All-Ireland camogie final: Cork have the talent to offset the loss of Orla Cronin

Expect a tight and tough battle at Croke Park on Sunday
All-Ireland camogie final: Cork have the talent to offset the loss of Orla Cronin

Fans Méabh and Róisín O’Shea from Midelton with Cork players Méabh Cahalane and Linda Collins with the new Cork Camogie jerseys, sponsored by BlackBee. Picture: Darragh Kane

CORK go in search of a first All-Ireland senior camogie title in three years at Croke Park on Sunday knowing that it will take a monumental 60-minute performance to brush aside the difficult challenge that is likely to come from 2019 champions, Galway.

This is the seventh meeting of Cork and Galway in the camogie final since 1993, with the 4-8 to 1-15 Galway win in 1995 being their sole decider win in this period over Cork. For the record Cork’s wins came in 1993, 1997, 1998, 2008 and 2015.

It is their first meeting in a final since 2015, when an Aisling Thompson led Cork side triumphed on a scoreline of 1-13 to 0-9, although it has to be acknowledged that Galway are a different animal six years later. They were beaten in last year’s All-Ireland final, when they went down by three points to a battling Kilkenny side, so their motivation levels are bound to be through the roof on Sunday, as they look to win back the title they won by beating Kilkenny by 3-14 to 0-17 back in 2019.

Eleven of the Galway side that started the 1-13 to 0-12 semi-final victory over Tipperary were on the starting side that won the All-Ireland back in 2019, so they are clearly a very settled unit at present. And if anything they look even stronger now given that Siobhán and Orlaith McGrath, who did not feature back in 2019, are now spearheading the Tribeswomen’s attack, with them running at their markers at every given opportunity.

Cork certainly have plenty of experience dotted throughout their side, but it must be accepted that there has been more of a turnover of players in their ranks in the last few years than up in Galway.

Altogether there are eight survivors from the last Cork side to win an All-Ireland when they defeated Kilkenny by 0-14 to 0-13 back in 2018. They are Pamela Mackey, Libby Coppinger, Chloe Sigerson, Ashling Thompson, Amy O’Connor, Orla Cronin (unfortunately suspended), Katrina Mackey and Hannah Looney, while captain Linda Collins, off the bench, makes it nine.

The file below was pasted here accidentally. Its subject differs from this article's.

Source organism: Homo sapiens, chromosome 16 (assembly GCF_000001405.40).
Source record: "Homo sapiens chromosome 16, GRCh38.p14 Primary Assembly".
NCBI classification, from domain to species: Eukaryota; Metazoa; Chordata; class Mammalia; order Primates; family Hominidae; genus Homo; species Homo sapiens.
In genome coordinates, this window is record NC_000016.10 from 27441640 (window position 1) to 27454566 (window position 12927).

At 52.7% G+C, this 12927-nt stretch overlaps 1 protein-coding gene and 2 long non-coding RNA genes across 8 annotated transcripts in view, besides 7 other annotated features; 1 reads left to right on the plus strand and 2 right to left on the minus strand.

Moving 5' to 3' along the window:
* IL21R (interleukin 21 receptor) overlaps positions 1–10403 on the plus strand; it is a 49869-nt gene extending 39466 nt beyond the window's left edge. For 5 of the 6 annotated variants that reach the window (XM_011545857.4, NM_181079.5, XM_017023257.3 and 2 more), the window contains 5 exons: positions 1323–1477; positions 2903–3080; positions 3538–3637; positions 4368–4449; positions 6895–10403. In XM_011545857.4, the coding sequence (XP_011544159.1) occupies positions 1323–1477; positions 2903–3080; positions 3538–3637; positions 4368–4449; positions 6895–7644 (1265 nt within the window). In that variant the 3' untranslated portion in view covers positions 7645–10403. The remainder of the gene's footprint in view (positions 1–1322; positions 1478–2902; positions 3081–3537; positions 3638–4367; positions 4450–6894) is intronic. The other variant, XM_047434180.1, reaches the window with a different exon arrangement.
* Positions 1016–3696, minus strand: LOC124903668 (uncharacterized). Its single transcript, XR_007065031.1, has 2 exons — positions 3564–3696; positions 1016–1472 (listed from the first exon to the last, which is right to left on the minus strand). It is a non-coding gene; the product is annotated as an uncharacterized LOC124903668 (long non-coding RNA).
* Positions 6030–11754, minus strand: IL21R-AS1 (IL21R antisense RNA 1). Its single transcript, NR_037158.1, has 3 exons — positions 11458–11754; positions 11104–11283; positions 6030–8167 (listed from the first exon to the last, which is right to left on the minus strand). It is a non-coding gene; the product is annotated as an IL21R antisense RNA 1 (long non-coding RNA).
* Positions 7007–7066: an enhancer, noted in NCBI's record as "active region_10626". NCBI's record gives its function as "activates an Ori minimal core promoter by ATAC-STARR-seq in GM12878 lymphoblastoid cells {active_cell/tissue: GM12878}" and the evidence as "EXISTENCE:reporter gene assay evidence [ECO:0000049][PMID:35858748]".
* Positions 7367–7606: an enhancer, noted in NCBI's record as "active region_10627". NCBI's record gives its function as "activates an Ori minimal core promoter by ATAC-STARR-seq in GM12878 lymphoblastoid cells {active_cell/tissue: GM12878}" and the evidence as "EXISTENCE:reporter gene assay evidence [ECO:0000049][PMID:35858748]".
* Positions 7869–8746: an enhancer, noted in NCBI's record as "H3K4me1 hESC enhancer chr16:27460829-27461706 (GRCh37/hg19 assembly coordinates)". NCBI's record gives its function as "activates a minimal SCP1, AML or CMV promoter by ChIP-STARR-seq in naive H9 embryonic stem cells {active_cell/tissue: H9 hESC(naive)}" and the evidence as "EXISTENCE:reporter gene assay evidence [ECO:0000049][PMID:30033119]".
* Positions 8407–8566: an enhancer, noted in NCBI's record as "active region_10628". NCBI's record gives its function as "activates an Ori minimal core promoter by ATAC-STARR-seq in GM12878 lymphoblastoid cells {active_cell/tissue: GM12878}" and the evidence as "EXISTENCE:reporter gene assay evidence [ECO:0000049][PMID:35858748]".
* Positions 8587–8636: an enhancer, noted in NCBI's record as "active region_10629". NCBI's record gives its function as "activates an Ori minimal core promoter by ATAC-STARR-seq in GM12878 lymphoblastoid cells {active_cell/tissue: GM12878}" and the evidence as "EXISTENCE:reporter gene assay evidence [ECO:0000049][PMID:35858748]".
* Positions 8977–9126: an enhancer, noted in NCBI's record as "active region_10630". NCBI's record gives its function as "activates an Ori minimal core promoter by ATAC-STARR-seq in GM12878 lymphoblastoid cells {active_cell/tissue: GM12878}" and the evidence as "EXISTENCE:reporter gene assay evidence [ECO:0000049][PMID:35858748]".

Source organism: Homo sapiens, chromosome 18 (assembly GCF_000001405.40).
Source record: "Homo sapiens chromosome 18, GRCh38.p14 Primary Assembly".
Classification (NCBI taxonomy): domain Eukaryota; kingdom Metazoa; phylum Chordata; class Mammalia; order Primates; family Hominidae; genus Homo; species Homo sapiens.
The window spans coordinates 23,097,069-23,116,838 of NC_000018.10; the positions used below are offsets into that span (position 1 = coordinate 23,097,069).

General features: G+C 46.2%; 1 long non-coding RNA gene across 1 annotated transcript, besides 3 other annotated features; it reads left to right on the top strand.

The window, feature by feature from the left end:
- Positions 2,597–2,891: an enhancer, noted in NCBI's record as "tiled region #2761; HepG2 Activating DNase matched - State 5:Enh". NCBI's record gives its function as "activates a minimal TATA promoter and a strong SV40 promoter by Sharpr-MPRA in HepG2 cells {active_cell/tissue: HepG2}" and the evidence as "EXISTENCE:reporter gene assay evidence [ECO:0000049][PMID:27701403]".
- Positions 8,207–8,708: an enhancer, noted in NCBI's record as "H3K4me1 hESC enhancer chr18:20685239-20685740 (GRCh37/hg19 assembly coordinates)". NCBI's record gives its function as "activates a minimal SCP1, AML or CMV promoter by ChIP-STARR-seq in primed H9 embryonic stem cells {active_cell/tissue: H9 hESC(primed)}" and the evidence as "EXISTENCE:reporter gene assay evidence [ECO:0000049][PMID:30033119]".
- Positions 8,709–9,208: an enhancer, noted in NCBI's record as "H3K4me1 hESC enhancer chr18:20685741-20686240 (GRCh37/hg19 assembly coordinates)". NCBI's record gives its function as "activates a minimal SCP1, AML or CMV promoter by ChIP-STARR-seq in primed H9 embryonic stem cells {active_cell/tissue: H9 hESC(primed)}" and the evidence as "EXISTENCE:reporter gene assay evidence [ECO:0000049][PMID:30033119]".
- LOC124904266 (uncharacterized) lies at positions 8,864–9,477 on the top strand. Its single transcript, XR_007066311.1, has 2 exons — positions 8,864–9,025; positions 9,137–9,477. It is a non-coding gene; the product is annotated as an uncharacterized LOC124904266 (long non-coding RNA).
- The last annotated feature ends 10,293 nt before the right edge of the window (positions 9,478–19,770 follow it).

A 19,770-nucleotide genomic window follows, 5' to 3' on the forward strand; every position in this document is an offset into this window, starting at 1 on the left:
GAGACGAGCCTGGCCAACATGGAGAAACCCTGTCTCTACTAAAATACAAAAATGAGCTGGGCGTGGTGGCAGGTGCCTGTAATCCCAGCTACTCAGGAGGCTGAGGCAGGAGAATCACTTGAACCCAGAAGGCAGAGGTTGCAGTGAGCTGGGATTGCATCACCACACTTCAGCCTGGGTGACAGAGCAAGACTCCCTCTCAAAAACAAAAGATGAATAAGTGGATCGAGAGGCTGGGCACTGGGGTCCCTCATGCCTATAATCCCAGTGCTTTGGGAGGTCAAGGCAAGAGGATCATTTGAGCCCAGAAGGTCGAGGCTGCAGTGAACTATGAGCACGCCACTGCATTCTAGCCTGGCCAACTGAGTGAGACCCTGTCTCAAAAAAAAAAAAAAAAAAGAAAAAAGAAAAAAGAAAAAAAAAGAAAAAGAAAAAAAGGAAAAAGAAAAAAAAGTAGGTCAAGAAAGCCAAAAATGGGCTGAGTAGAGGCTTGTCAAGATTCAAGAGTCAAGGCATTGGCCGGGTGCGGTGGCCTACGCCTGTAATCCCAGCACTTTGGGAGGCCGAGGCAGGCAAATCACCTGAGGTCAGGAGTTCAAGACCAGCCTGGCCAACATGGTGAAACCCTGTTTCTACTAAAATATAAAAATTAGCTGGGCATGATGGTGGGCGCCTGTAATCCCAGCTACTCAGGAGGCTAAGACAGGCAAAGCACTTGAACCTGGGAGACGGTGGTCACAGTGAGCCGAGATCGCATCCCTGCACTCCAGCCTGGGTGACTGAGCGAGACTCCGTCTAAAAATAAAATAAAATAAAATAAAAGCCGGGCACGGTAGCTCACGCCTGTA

While this shows that Paudie Murray has a great deal of experience to call upon, it also tells us that there has been a significant turnover in the intervening three years, and especially so in defence where Pamela Mackey and Libby Coppinger are the sole survivors. In saying that this young rearguard only shipped 1-4 in the semi-final, despite huge pressure from Kilkenny at times, so at present there is little sign that this is a weak point of this Cork team.

It is interesting to note that, while Cork have won four of the last seven titles, that only one of their All-Ireland winning captains will be in action on Sunday, in the form of midfielder Ashling Thompson, as Anna Geary, Rena Buckley and Aoife Murray are all now retired. This is a quick illustration of the experience drain from the Cork set-up, although ultimately Sunday must be seen as an opportunity for the newer members of this side to make their own history and write their own names into the rich annals of Cork camogie history.

Of course, inevitably the build-up to the decider is going to be dominated by the suspension of key centre-forward Orla Cronin, after her sending off against the Cats. Given she struck six of Cork’s 15 points on the day will be a huge loss.

The red card meant that Cork had to win the hard way, down to 14 players for those crucial last few championship minutes, and indeed, it was fitting that it was captain Linda Collins, sprung from the bench, who landed the winning score three minutes into injury time.

Collins can come straight in, although Cronin's free-taking is hard to replace. Katrina Mackey, who scored six frees earlier in the championship against Dublin, and three against Down, is well able to deputise, however.

Cork's Katrina Mackey is tackled by Waterford's Keeley Barry. Picture: Eddie O'Hare
Cork's Katrina Mackey is tackled by Waterford's Keeley Barry. Picture: Eddie O'Hare

It is also worth noting that Cork’s key link player in midfield Chloe Sigerson has considerable experience in this regard, as she slotted three placed balls in the 2018 All-Ireland triumph, while this year in the group stage of the competition she scored three and two frees against Dublin and Waterford respectively.

This one could well go right down to the wire, but Cork’s miserly young defence, which has shipped an average of just under 15 points a game in the championship to date should be strong enough to propel the Rebels to a record 29th All-Ireland senior camogie title on Sunday.

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